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Gallery: Afghan girl steals US doctors’ hearts

World
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In this April 2, 2014, photograph, Afghan war victim Shah Bibi Tarakhail (left) takes a selfie with Ilaha Omar, a Children of War foundation member, during a painting session at Galerie Michael in Beverly Hills. File picture: Damian DovarganesShah Bibi Tarakhail is seen inside a physical therapy room at Shriners Hospital for Children in Los Angeles. Picture: Jae C. HongShah Bibi Tarakhail is hugged by her host mother, Ann Drummond, at Shriners Hospital for Children in Los Angeles. Picture: Jae C. HongShah Bibi Tarakhail puts her prosthetic arm on a paper cutout of a circle after writing her name on it at Shriners Hospital for Children in Los Angeles. Picture: Jae C. HongShah Bibi Tarakhail (left) holds the hand of her host mother, Ann Drummond, while waiting to see a doctor at Shriners Hospital for Children. Picture: Jae C. HongOccupational therapist Vivian Yip (right) helps Shah Bibi Tarakhail put on her prosthetic arm at Shriners Hospital for Children in Los Angeles. Picture: Jae C. HongShah Bibi Tarakhail, a six-year-old Afghan girl whose love of painting won the hearts of US doctors who fitted her with a prosthetic arm, walks through the hallway at Shriners Hospital for Children in Los Angeles. Picture: Jae C. HongPaediatrician Alexander Van Speybroeck (left) sits next to Shah Bibi Tarakhail, 6, during a checkup at Shriners Hospital for Children in Los Angeles. Picture: Jae C. HongAfghan war victim Shah Bibi Tarakhail uses her new prosthetic arm to paint at Galerie Michael in Beverly Hills, California. File picture: Damian DovarganesShah Bibi Tarakhail's love of painting won the hearts of US doctors who fitted her with a prosthetic arm. She is seen here with her host mother, Ann Drummond, at Shriners Hospital for Children in Los Angeles. Picture: Jae C. Hong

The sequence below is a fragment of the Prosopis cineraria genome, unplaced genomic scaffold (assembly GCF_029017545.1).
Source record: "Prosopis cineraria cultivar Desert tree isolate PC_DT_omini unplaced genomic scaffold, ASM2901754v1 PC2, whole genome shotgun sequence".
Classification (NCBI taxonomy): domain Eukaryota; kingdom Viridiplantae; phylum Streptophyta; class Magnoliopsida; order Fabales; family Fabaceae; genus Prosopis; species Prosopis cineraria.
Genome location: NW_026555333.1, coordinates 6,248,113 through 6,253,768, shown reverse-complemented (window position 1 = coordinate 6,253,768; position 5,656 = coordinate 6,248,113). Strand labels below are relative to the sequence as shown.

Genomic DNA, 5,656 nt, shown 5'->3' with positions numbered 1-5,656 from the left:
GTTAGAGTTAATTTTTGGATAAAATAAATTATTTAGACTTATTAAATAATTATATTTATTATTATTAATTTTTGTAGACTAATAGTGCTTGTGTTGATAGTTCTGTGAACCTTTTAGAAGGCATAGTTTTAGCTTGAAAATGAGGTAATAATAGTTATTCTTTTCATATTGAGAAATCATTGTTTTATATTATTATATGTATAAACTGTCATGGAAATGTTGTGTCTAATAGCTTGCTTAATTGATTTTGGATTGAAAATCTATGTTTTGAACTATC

Six-year-old Shah Bibi Tarakhail lost her right arm and right eye when she picked up a grenade following a firefight between US and Taliban forces in her village near the Pakistan border. She returned to the United States on Thursday, after the group that sponsored her first visit said it learned her newfound fame had made her a target at home.

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